Photographer: Scott Eells/Bloomberg

JPMorgan Says 33% Vote for Study on Splitting CEO-Chairman Roles

JPMorgan Chase & Co. investors followed management’s recommendations on shareholder proposals, rejecting attempts to consider an independent chairman and a breakup of the biggest U.S. bank by assets.

Based on a preliminary count, 33 percent of shareholders voted in favor of a proposal to split the roles of chairman and chief executive officer, the company said Tuesday at its annual meeting in New Orleans. A proposal to study whether the New York-based company should sell off its non-banking assets was rejected, with just 2.9 percent supporting the measure.

Proxy advisers Glass Lewis & Co. and Institutional Shareholder Services had recommended investors vote to separate the bank’s two most powerful roles. Similar proposals were defeated last year and in 2013. The idea was also put forth in 2014 and withdrawn before a vote. The issue resulted in a special vote last year at Bank of America Corp. after CEO Brian Moynihan added the chairman role without shareholder input. He ultimately prevailed.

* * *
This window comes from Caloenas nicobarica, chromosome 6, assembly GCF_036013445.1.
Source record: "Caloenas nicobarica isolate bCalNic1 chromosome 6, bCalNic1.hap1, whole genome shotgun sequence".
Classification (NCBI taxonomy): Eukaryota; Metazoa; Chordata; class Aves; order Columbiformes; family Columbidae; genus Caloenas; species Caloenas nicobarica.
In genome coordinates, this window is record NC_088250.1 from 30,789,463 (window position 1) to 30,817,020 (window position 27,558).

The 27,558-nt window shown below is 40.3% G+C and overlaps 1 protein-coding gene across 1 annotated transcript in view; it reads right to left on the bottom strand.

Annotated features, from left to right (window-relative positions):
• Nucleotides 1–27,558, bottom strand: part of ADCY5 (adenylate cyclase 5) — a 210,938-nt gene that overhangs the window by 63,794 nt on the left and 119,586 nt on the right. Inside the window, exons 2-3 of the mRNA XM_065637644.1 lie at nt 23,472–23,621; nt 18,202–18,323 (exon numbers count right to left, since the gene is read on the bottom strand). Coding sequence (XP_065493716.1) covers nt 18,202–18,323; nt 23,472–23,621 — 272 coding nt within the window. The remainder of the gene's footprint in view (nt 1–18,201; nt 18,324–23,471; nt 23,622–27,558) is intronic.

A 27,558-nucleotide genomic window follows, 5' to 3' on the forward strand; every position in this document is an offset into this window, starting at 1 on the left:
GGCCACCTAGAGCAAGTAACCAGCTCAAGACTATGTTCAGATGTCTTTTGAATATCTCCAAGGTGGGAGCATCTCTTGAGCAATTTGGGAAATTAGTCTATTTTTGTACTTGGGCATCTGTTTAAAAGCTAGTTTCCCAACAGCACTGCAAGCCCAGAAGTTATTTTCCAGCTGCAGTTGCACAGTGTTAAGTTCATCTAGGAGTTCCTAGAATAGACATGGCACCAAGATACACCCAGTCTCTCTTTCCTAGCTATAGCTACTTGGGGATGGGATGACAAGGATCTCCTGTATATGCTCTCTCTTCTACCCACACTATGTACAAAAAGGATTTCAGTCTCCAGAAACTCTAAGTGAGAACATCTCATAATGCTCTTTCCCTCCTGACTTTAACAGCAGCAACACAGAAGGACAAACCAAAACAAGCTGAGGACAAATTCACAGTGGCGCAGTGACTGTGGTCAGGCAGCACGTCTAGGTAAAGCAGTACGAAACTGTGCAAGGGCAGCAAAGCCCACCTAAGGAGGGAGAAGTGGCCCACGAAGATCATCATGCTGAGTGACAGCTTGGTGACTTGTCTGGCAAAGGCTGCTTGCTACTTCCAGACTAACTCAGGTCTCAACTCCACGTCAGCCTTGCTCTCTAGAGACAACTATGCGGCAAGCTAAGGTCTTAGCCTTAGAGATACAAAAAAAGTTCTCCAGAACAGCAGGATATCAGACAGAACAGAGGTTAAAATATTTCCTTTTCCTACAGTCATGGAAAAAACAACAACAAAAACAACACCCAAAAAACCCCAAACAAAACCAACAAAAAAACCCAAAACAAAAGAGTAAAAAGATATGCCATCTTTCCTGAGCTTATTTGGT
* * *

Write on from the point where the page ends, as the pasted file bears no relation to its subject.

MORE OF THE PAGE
JPMorgan said last month in a filing that directors reviewed the company’s leadership structure earlier this year and concluded that Jamie Dimon’s combined CEO-chairman role, along with a lead independent director, provided the best oversight.

All of the company’s directors were elected, JPMorgan said.

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